In an era where secularism and skepticism are the cultural norm, Christian apologetics is more important than ever. Christianity Today has examined the changing role of apologetics and analyzed of the work of great apologists like C.S. Lewis and Francis Schaeffer in order to better understand how their work can be applied today.
Why Our Friends Won't Stop, Look, and Listen
We try too hard to convince people that Christianity is true without first convincing them that it might be true.
What apologetics should look like in a skeptical age
Why C.S. Lewis's books remain models for Christian apologists in the 21st century
- Died: Tim Keller, New York City Pastor Who Modeled Winsome Witness“We are more sinful and flawed in ourselves than we ever dared believe, yet at the very same time we are more loved and accepted in Jesus Christ than we ever dared hope.”españolPortuguêsFrançais简体中文한국어Indonesian繁體中文русскийУкраїнська日本語
- The Bible Does Everything Critical Theory Does, but BetterScripture offers a deeper analysis of modern society than modern society could give itself.Français
- Why Does Creation Groan?Scripture and science suggest that animal suffering fits into a divine artistic story.
- I Was the Mole in a Family of MalletsHow God rescued me from a life of getting whacked.
- Jesus Is the Path to Flourishing. Can the Buddha and Confucius Be the Beginning?God’s truth revealed in ancient Chinese philosophies can help in evangelism and apologetics.简体中文繁體中文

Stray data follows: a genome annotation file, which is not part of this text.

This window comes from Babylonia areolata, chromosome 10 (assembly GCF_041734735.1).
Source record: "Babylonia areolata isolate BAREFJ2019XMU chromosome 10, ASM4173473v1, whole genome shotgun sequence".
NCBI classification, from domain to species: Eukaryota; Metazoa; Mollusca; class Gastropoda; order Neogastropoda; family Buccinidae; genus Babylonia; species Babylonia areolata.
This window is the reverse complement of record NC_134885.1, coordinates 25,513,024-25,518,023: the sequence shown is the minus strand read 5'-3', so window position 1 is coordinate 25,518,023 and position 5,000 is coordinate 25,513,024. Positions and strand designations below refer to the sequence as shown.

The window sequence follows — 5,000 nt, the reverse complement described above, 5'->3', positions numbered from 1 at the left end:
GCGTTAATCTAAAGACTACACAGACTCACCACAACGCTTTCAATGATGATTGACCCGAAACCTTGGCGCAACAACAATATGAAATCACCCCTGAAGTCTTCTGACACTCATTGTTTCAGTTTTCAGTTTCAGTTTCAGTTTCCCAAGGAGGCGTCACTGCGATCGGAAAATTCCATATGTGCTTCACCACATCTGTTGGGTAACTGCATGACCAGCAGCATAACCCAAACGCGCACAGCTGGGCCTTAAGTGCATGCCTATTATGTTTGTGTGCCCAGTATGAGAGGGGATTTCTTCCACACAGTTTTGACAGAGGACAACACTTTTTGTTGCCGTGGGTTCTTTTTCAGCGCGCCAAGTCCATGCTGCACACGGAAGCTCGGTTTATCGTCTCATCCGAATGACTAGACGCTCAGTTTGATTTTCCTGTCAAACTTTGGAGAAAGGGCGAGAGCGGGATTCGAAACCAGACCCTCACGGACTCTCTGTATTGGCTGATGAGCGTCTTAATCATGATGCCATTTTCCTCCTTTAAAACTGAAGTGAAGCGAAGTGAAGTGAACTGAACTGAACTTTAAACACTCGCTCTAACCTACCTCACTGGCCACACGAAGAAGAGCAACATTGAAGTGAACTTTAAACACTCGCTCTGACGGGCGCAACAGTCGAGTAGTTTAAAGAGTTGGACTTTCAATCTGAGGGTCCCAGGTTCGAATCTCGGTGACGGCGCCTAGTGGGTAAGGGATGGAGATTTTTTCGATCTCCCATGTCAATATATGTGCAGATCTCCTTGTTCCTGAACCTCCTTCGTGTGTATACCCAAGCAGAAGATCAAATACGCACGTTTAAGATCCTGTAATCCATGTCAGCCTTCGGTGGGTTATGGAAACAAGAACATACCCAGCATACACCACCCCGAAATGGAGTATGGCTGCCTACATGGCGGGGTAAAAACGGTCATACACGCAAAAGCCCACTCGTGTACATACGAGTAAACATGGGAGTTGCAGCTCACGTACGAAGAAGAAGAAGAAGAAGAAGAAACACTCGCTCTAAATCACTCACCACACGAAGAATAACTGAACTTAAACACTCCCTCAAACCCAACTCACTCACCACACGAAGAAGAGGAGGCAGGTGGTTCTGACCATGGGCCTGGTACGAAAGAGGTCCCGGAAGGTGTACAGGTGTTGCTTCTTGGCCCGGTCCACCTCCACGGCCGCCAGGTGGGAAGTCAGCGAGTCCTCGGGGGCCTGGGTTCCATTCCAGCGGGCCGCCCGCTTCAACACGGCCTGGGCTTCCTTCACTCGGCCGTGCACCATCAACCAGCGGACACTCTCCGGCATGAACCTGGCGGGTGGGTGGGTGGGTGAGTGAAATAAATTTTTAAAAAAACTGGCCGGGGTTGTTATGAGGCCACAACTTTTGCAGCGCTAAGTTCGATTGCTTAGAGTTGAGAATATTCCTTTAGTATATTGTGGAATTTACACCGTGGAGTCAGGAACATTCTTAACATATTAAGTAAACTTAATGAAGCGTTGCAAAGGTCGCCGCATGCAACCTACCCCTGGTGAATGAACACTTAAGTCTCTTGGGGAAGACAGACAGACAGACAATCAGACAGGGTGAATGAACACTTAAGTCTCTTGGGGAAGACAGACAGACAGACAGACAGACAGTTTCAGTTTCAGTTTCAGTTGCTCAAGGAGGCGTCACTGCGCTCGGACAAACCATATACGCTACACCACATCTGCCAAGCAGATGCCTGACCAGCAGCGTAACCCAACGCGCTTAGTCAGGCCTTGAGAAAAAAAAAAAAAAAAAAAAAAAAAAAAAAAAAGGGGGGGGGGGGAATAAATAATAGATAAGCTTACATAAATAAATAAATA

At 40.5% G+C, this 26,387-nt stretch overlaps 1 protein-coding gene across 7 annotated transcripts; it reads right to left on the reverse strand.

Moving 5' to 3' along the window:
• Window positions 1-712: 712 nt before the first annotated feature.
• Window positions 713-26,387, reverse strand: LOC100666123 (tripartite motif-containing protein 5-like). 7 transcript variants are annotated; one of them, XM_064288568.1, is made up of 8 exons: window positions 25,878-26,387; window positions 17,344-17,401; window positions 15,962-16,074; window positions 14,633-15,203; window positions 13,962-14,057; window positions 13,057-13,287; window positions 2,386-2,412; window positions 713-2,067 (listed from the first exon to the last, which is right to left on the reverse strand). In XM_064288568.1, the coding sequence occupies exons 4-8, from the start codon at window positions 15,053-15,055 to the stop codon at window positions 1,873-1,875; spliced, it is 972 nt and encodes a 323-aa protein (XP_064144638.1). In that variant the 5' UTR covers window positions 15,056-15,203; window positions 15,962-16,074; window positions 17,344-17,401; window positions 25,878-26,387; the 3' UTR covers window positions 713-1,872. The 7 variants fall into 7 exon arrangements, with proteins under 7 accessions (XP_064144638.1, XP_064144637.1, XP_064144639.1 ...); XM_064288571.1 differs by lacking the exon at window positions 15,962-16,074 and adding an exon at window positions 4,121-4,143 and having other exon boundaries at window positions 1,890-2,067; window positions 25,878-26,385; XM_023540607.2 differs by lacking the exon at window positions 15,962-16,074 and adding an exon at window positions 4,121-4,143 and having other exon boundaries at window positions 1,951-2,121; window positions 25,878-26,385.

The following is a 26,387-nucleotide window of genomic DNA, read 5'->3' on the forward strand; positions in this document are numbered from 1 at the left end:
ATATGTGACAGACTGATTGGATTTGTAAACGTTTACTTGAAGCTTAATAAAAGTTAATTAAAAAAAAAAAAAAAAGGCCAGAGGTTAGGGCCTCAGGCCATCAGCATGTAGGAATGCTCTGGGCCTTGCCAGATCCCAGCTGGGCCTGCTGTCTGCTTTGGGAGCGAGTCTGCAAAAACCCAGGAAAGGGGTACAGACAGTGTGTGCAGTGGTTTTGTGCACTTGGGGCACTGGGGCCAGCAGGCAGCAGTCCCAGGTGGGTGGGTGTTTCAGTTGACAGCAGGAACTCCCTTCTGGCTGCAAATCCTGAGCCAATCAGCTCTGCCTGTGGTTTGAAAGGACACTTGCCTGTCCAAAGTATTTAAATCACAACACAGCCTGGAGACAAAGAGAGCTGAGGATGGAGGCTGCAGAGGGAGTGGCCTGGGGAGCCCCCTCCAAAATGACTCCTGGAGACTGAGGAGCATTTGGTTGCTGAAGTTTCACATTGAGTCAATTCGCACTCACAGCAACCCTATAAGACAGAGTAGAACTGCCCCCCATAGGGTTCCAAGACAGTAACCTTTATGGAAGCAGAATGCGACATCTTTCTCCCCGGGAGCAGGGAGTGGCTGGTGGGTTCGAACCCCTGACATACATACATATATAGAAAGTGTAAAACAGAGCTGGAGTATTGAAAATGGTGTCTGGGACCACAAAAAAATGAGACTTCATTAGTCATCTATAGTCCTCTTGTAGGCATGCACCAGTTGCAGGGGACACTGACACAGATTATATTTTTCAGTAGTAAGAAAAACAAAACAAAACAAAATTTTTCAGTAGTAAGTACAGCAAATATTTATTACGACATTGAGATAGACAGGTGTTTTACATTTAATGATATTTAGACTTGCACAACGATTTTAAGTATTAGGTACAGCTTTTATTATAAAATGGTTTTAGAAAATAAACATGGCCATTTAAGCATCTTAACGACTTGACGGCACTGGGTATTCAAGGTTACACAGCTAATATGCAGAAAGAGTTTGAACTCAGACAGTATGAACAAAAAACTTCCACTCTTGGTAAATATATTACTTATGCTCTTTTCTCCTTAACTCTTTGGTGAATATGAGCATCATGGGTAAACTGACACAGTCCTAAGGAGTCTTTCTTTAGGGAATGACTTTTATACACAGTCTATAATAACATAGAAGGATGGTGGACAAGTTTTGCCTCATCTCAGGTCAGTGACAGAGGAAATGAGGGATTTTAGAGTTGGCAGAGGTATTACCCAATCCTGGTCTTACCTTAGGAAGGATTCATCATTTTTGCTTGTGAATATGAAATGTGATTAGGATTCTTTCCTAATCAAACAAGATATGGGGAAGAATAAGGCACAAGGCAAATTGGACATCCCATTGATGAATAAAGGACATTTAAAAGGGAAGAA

- TGC’s Keller Center Is for Apologists Without All the AnswersExecutive director Collin Hansen: In a post-Christian context, the church is challenged to collaborate—and humbly pray—for new strategies in its witness.
- The Theological Foundations of Natural ScienceWhy the Christian worldview is the foundation of the method and spirit of science.简体中文繁體中文
- Who Do You Say He Is?In her follow-up to “Confronting Christianity,” Rebecca McLaughlin helps us discover (or rediscover) all that Jesus is and does.
- Loving God Means More Than Knowing about Him, but Not LessOur hearts and souls can’t fulfill the Great Commandment without our minds.
- Narnia was C.S. Lewis’s Literary Petri DishIt provided a controlled environment where he could develop, observe, and test his ideas about life and faith.